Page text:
Transcript of video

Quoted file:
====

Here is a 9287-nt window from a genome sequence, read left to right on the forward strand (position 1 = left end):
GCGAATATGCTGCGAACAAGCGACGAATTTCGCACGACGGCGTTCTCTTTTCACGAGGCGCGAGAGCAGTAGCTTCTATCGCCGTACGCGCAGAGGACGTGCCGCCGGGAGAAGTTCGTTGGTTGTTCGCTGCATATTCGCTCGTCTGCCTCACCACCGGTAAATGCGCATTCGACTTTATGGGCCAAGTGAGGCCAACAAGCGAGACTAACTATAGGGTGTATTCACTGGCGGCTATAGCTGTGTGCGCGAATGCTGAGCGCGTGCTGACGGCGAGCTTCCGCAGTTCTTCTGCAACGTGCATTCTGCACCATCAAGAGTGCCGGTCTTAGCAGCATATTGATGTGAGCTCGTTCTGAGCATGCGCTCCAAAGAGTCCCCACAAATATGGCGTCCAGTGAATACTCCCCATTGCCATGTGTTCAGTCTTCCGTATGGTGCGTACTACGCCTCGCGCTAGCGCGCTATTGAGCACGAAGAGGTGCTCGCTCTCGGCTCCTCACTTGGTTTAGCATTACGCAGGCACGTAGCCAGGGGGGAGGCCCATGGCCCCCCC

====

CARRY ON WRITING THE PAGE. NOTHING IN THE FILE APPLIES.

Lower urinary tract symptoms in men are common after age 40. How to diagnose and treat LUTS? Weak urinary bladder, enlarged prostate, decreased kidney function cause lower urinary tract symptoms. Dr. Anton Titov, MD. 40% of men 40 years of age or older experience lower urinary tract symptoms (LUTS). They go to see urologist or general practitioner. What is a typical diagnostic path and diagnostic tests to identify the cause of lower urinary tract symptoms? Dr. Mark Emberton, MD. So lower urinary tract symptoms are extremely common. They are multifactorial. And I think lower urinary tract symptoms arise from a broad basis. Some of it is the nervous system deteriorating. I’ll start from the top. Obviously, if you have a cognitive dysfunction, you might not be aware when your bladder is filling. You might not be aware of the sense, the urge to urinate. We know that some neurological degenerative diseases affect the way the urinary bladder functions. And if you have a spinal cord injury, your bladder becomes much more active. And then we focus on your kidneys. As you age the kidneys are less able to concentrate urine at night. This means that if you drink in the evening tea or wine or beer, you’re more likely to get up at night to urinate. You might see a patient who reports that he’s getting up three times a night now to urinate. Whereas 10 years ago he wouldn’t get up at night at all. And much of that is this inability of kidneys to concentrate urine. There is substance called ADH that is secreted from the kidneys. And then we get down to the urinary bladder. The bladder wall thickens. It becomes more unstable. Urinary bladder wall fills with scar tissue. It develops hernias over time. And so urinary bladder loses its oomph. When you want urinary bladder muscle to contract, it doesn’t contract as well as it did. Dr. Mark Emberton, MD. And then you’ve got the enlarging prostate. Then maybe you’ve got obesity, which changes the shape of the lower urinary tract. All these things can affect the two functions. One is to store the urine in the bladder at low pressure. The second function is to expel it efficiently in one go. And the key to the lower urinary tract symptoms diagnosis is to find out this. Which of those two processes dominate? They are usually shared. So it’s very rare to find somebody with lower urinary tract symptoms who just has an outlet problem. Dr. Anton Titov, MD. And the tests try and discriminate between those two causes of lower urinary tract symptoms. So what I tend to do is make sure that there’s no complicated aspect to this, no urological problems, no sign of infection, no sign of blood in the urine. That happens in very very few patients, 2%. And the rest of patients have uncomplicated lower urinary tract symptoms. Dr. Mark Emberton, MD. Then I tend to do two tests. One diagnostic test is to establish how well the bladder empties. That’s an ultrasound test. Then I do another test. I ask the patient to keep a diary over three days. This gives me some idea of their functional capacity. How the bladder works over a day and a night. It is really important how much urine a patient puts out in the 24-hour period. And it was quite amazing. I saw patient yesterday who swore to me that he wasn’t drinking too much water. And yet he was producing 5,5 liters of urine per day. So most of us pass at best 400-500 milliliters of urine. So he was passing 5 liters a day. So he was having to urinate half a liter 10 times a day. And remember he’s asleep for a third of the day or half the day. So he was urinating on the hour every hour. All he needed to do is to drink less, because his bladder was working perfectly and emptied very well. Dr. Mark Emberton, MD. So these two diagnostic tests give you an extraordinary insight into lower urinary tract symptoms. Then you direct your therapy at the bladder, at the prostate, at the individual. And normally we can get away without using any drugs. We have to understand what’s going on. We have to use lifestyle changes to improve lower urinary tract symptoms. And then sometimes we might need to calm the urinary bladder down with medication. Sometimes we might need to relax the prostate with medicine. Sometimes we might need to shrink the prostate down with medicine. That will solve lower urinary tract symptoms in the majority of patients. In those patients that are left, who cannot urinate at all, who have bladders that are wrecked and are very weak, we might need to operate. And everything we can really do is to remove or reduce the urinary bladder exit resistance. We have to make it easier for the urinary bladder to empty. And that is successful in 70-80-90% of patients, depending on how good their urinary bladder function is. Dr. Anton Titov, MD. Professor Emberton, thank you very much for this very detailed and very fascinating conversation about prostate cancer and other issues in urology. We hope it will be very useful for our viewers around the world. Thank you very much! It’s been a really great pleasure to discuss prostate cancer and lower urinary tract symptoms with you! You’re very knowledgeable. Why are you so knowledgeable?